They were on board a 10-metre motor launch called the “Cecilie”. When this vessel berthed at Arutanga jetty, their arrival caught everyone on the island by surprise, as no ship was expected to call at the island for some time.
The skipper of the vessel introduced himself to the resident agent, Thomas Duncan, as Mr Van Houten. He said he and his colleagues on the Cecilie were Norwegian-Americans who had sailed to the South Seas from San Francisco via Honolulu.
Van Houten said they were on a sporting wager with friends in the United States to sail to the South Pacific and return for a bet of $25,000.
However, neither Van Houten nor his crew could produce any documentation to prove who they were or where they had actually come from.
They had no passports. They had no customs clearance from Honolulu. They did not even have an American flag on board their vessel to indicate their country of origin.
In addition to that, Van Houten and his crew did not ask for any food supplies. They did not ask for any medical assistance. They did not ask to be allowed to undertake any repairs to the Cecilie. They simply arrived and then asked for nothing.
So the questions were: Who were these men? Where did they come from? Why did they call in to Aitutaki? And what did they really want?
At this time, the resident agent of Aitutaki, in his capacity as the senior government official, had total control of just about everything that happened on the island.
He was therefore the chief magistrate, the local police commissioner, head of the post office, and the chief of customs and immigration. Effectively, he was in sole charge – a kind of ‘one-man band’ of government administration.
The next most senior public servant on the island was the headmaster of Aitutaki School, Geoffrey Henry.
After Van Houten and his crew left Aitutaki, it was later discovered that the strange visitors were not who they said they were. ‘Van Houten’ was in fact the famous German Commander, Count Felix von Luckner, whose exploits in command of the highly successful cargo ship raider SMS Seeadler (Sea Eagle) had earned him the nickname “Sea Devil”.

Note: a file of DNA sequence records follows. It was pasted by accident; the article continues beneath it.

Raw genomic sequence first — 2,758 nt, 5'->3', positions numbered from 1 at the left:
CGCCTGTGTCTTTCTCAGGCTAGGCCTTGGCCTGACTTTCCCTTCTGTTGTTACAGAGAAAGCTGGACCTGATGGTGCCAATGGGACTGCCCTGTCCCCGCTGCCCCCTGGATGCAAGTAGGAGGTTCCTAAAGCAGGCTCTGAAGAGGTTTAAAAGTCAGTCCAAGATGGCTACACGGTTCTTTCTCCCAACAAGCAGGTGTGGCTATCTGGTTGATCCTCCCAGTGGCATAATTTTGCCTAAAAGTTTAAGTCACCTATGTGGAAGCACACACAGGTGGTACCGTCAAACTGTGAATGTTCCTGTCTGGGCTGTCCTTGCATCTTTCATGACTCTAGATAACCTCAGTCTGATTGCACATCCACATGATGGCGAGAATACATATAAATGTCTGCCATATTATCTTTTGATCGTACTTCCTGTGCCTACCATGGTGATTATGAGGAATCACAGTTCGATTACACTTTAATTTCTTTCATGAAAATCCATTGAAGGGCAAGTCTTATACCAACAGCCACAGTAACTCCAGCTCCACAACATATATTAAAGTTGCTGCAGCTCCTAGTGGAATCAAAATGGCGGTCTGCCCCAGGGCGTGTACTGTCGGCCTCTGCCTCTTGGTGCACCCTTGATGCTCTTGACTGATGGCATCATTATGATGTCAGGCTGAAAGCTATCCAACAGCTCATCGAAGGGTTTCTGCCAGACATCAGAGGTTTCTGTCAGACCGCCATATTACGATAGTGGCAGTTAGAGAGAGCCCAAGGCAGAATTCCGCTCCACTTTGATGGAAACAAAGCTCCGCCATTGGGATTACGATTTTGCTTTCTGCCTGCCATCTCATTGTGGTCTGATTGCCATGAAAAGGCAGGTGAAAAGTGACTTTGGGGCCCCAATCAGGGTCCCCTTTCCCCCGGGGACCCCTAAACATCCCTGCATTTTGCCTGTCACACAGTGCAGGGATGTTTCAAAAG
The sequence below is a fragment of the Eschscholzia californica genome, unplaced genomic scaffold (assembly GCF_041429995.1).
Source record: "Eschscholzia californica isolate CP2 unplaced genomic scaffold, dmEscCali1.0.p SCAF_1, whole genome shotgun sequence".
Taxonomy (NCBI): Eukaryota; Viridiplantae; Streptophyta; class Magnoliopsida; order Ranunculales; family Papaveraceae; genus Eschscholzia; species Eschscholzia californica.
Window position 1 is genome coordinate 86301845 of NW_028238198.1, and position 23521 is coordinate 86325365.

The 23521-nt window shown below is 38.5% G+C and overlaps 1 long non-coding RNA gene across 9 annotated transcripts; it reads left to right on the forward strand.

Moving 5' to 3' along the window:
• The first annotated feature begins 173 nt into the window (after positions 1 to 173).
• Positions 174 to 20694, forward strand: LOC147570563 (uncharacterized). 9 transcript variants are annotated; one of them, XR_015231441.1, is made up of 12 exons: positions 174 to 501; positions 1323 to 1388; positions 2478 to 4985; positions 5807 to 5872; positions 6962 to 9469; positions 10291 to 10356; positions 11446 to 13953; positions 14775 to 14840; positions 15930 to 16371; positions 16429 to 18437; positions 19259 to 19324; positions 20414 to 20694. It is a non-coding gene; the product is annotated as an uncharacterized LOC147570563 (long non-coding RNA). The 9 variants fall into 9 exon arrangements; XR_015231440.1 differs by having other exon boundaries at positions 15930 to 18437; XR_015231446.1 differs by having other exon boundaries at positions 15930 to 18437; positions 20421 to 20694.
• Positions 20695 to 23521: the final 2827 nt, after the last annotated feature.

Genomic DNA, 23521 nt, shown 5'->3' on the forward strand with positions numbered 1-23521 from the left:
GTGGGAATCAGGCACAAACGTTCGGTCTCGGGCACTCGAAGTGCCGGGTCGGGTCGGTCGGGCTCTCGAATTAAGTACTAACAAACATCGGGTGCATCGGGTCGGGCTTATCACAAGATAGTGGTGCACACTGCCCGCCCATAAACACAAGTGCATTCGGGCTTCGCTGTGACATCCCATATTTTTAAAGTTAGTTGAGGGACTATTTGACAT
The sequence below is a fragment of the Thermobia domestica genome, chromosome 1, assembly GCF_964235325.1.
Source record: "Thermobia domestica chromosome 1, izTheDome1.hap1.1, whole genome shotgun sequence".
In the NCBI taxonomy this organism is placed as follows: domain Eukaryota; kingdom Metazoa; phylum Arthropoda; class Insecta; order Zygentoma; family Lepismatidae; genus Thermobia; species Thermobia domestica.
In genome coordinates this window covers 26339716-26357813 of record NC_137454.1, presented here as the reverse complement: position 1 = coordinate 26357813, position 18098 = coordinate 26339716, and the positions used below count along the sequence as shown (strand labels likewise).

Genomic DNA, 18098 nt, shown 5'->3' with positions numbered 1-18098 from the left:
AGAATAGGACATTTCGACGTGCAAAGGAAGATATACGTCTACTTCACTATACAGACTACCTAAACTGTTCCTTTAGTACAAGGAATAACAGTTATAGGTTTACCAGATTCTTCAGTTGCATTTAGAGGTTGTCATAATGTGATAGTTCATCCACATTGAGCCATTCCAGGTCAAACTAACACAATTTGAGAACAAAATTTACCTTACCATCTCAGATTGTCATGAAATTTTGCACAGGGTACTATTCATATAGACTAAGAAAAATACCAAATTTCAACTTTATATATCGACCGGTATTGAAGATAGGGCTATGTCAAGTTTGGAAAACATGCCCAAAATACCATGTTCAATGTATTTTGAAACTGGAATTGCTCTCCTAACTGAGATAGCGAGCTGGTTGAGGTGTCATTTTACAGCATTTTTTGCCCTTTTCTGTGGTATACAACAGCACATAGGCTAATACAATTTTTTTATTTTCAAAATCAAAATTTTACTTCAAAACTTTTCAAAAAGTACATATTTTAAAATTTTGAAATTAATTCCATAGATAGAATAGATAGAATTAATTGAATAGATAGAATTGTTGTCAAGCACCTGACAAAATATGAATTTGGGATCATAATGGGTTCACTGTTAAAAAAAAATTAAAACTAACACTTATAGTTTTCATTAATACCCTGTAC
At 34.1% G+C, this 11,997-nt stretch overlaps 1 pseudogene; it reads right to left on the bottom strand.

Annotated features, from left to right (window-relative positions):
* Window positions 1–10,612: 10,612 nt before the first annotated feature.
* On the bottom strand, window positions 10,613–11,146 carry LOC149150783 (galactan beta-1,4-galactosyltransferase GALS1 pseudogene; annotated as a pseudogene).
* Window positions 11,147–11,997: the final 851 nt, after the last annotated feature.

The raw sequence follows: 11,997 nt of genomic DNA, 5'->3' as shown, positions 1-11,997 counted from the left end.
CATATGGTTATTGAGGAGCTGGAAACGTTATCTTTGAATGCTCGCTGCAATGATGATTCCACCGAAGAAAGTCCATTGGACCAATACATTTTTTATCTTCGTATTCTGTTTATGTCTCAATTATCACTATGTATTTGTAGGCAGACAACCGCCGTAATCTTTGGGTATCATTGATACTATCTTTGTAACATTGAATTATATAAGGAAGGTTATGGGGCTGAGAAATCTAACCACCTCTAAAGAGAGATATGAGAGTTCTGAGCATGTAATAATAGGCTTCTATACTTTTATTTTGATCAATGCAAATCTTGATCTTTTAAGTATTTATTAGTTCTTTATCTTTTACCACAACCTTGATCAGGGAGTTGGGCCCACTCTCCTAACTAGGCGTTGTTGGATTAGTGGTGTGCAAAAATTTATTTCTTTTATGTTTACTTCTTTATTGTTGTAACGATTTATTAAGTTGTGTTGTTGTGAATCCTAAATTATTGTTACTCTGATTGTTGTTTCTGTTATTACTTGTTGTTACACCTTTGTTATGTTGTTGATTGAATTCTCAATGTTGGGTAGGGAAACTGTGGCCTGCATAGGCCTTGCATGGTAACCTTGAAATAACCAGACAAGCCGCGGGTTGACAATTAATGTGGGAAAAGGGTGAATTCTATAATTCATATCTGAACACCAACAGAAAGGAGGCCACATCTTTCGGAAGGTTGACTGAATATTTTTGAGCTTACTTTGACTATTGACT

Luckner’s ability to wage war with few casualties had made him a hero and a legend on both sides of the conflict during World War One. The five other men in the party that arrived on Aitutaki were members of his crew, otherwise known as “the Emperor’s Pirates”.
They had all ended up on Atiu and then Aitutaki after the Sea Eagle had run aground on the small island of Mopelia, 450 kilometres from Tahiti. Luckner decided to sail with five of his men in one of the Sea Eagle’s 10-metre-long open boats, rigged as a sloop and named Kronprinzessin Cecilie.
The optimistic German naval officer had intended to sail to Fiji by way of the Cook Islands, capture a sailing ship, return to Mopelia for his crew and prisoners, and resume his raiding career.
The full details of this intriguing story can be found in Rarotonga author Howard Henry’s new book, The Sea Devil Came Calling.
Henry says the official reports of Thomas Duncan, Aitutaki resident agent at the time, and Frederick Platts, then resident commissioner of the Cook Islands on Rarotonga, were very helpful when piecing this story together.
He also cites correspondence from the then minister responsible for the Cook Islands, Maui (later Sir Maui) Pomare, and the then minister of defence, Sir James Allen.
“In addition to that, two eyewitnesses to the events surrounding these visitors gave me verbal accounts of what they saw at the time when I interviewed them in the late 1970s,” says Henry.
“At the time these events took place, they were young boys aged nine and 11 years respectively.
“While they had no knowledge of the actual details of what occurred between Thomas Duncan and the visitors, they were certainly helpful when describing the scene on the Aitutaki waterfront and the events that happened in open public display.”
Henry says The Sea Devil Came Calling records one of Cook Islands history’s most unusual stories.
This is because the unexpected arrival of Count von Luckner and his crew on Aitutaki brought the First World War directly to its shores.
Their landing brought the people of Aitutaki face-to-face with men who were enemies of the King of England.
Loyalists to the core, the Aitutakians were very much aware of what was happening with regard to the war that was raging in Europe and the Middle East.
So they took the view that the King’s enemies were also their enemies. They concluded that the German visitors had to be arrested and detained on Aitutaki in the name of the King of England, as prisoners of war.
However, resident agent Duncan would have nothing of this. He had other ideas, for reasons that had nothing to do with colonial duty, patriotism or loyalty to the British Empire and the King of England.
It’s an involved but exciting story, and for the details, Henry says you’ll have to read his book.
The Sea Devil Came Calling is on sale at the Bounty Bookshop in Avarua. - Release/CS